1977 Silver Jubilee 9p stamp.

Mark's display continued with a look at the strip of five 9p stamps featuring British Wildlife, specifically Hedgehog, Hare, Red Squirrel, Otter, and Badger, issued in October 1977. Mark completed his display with 12 British 9p stamps issued between November 1977 and July 1979.

The 1977 British Wildlife stamps.

The title of the display by Trevor Cornford was All the Nines, Here, There and Everywhere. It was of Antarctica material and included items relating to Shackleton.
Michael Curling had brought along numerous old postcards showing Nine Mile Ride, in Finchampstead. These included the former open air sanatorium and the former Post Office. Michael also displayed a few registered envelopes with examples of usage of the Nine Mile Ride registration labels.

The Post Office in Nine Mile Ride, Finchampstead, in 1914.

A registration label from the former Post Office in Nine Mile Ride.

Michael's display continued with usage of the Queen Victoria 9d Jubilee stamp on a parcel post label, the King George V 9d agate stamp in multiple blocks, a 9d turquoise National Health Insurance stamp issued in 1920, a selection of Commonwealth fiscal stamps denominated 9d or 9s, and a 9d Queen Elizabeth II Wilding stamp used as a postage due label.

9d Queen Victoria Jubilee (1887) stamp, King George V 9d agate stamps, and a 9d National Health Insurance stamp (1920).

Roger Sammons showed sheetlets of 9 stamps from a number of places, including Austria (1000 years of Austria, issued in 1976), Yugoslavia (issues from 1969, 1970, 1971, 1985, and 1986), Guernsey (10p and 25p 1976 Europa stamps), Comoro Islands, and the Isle of Man (1976 and 1987 Europa issues).

Stamps issued in 1976 to mark 1000 years of Austria.

Roger completed his display with 2 sheetlets of 9 stamps from São Tomé e Príncipe, the stamps having been issued to commemorate Ludwig van Beethoven (1770-1827) overprinted for the marriage of Prince Charles and Lady Diana Spencer in 1981. One sheetlet had the overprint in gold, the other in white.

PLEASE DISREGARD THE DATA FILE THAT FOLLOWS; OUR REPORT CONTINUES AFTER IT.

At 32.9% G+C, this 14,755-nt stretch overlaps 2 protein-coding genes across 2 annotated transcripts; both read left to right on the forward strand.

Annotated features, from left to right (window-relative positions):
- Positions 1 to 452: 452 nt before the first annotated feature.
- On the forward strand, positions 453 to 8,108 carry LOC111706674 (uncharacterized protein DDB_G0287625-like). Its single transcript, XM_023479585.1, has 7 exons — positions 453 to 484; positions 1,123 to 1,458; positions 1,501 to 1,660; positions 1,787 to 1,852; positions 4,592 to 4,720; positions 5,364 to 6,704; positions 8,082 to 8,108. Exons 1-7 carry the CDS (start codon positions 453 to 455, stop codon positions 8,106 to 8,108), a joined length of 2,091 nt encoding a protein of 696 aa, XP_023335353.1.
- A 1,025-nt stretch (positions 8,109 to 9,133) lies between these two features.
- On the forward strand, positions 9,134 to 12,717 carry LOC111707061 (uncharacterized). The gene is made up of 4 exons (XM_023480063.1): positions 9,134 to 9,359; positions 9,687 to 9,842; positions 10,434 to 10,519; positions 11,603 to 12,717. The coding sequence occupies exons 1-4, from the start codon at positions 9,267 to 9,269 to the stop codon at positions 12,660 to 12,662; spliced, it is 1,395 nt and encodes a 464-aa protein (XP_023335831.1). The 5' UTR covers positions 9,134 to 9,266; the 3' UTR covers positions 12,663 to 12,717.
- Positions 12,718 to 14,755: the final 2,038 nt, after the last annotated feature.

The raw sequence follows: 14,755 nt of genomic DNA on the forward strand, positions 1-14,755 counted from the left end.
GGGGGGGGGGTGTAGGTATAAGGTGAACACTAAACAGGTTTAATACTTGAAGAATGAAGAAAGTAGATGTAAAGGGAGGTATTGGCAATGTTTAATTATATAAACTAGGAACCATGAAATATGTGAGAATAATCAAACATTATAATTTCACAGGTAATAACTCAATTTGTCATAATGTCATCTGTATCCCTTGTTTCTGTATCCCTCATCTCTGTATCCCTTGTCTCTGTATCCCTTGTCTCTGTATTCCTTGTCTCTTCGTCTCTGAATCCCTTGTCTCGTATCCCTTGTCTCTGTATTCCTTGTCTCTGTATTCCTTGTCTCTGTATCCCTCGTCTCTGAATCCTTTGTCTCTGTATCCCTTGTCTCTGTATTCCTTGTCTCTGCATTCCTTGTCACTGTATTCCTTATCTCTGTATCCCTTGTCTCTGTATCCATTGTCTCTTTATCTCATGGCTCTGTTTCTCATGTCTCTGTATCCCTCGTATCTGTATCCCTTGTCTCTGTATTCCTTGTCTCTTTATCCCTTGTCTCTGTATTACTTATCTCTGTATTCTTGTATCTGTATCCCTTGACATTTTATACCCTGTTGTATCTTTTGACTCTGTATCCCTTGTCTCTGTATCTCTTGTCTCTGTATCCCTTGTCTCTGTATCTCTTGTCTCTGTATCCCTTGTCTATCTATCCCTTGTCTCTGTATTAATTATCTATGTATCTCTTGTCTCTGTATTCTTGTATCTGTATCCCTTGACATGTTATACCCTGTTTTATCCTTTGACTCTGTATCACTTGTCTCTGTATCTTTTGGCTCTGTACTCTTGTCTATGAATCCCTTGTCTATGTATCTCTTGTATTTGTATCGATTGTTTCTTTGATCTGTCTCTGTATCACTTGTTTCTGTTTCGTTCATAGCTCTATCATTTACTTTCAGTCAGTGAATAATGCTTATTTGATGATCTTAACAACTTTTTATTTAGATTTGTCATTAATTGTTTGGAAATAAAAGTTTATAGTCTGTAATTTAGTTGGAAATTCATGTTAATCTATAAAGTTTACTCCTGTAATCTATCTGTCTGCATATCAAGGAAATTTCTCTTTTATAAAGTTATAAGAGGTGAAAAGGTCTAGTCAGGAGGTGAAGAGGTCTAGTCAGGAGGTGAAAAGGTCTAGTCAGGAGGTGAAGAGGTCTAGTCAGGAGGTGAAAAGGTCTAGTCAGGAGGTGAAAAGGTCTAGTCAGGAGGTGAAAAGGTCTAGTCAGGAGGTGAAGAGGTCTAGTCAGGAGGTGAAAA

1981 overprinted stamps to mark the marriage of Prince Charles and Lady Diana.

26th October 2021 - Civilians interned in France during WWII - Richard Berry FRPSL

Twelve members and two guests were entertained by one of the current Honorary Assistant Secretaries of the Royal Philatelic Society London, Richard Berry, with his display on the subject of civilians interned in France during WWII.

The display began and ended with a medal. It told the story of Sidney Coleman and his wife Florence. At the start of the First World War, Sidney was the secretary of the YMCA in Paris, and he was exempt from Military Service. Richard showed some examples of paperwork relating to Sidney being allowed to go around France in civvies during WW1! After the war he joined the Paris police, and the display included Sidney's police armband (the original)!

After the fall of France in 1940 all civilians in the occupied zone with British connections through birth, marriage, etc. were rounded up. Sidney was in the first tranche from the Paris area. and he was sent to the camp that held males initially at Fresnes and then at St Denis in the Paris suburbs. Richard showed a range of menus, photos and correspondence, including the discovery copy of Censor 9 handstamp used to censor the letters and postcards written in Polish.

Throughout the war Sidney maintained a correspondence with a French friend in a Stalag PoW camp and examples of this correspondence were shown. In late 1941 Florence was rounded up and sent to the family camp based in the hotel complex at the spa town of Vittel (famous for its mineral water) in north east France. Interniertenlager (Ilag or internment camp) Vittel belonged to the complex of German POW camps designated Frontstalag 194. It was commanded by Captain Otto Landhauser of the German army. Vittel differed significantly from other camps in terms of living conditions, however. It consisted of a variety of hotels and a large park, all surrounded by barbed wire and constantly patrolled by armed guards. The hotels, where the prisoners lived and did their own cooking, had heat and running water. Richard showed correspondence between the Colemans and also material relating to other camp inmates including ephemera. Florence and Sidney's daughters being under 16 were not interned; instead they had to reside with friends.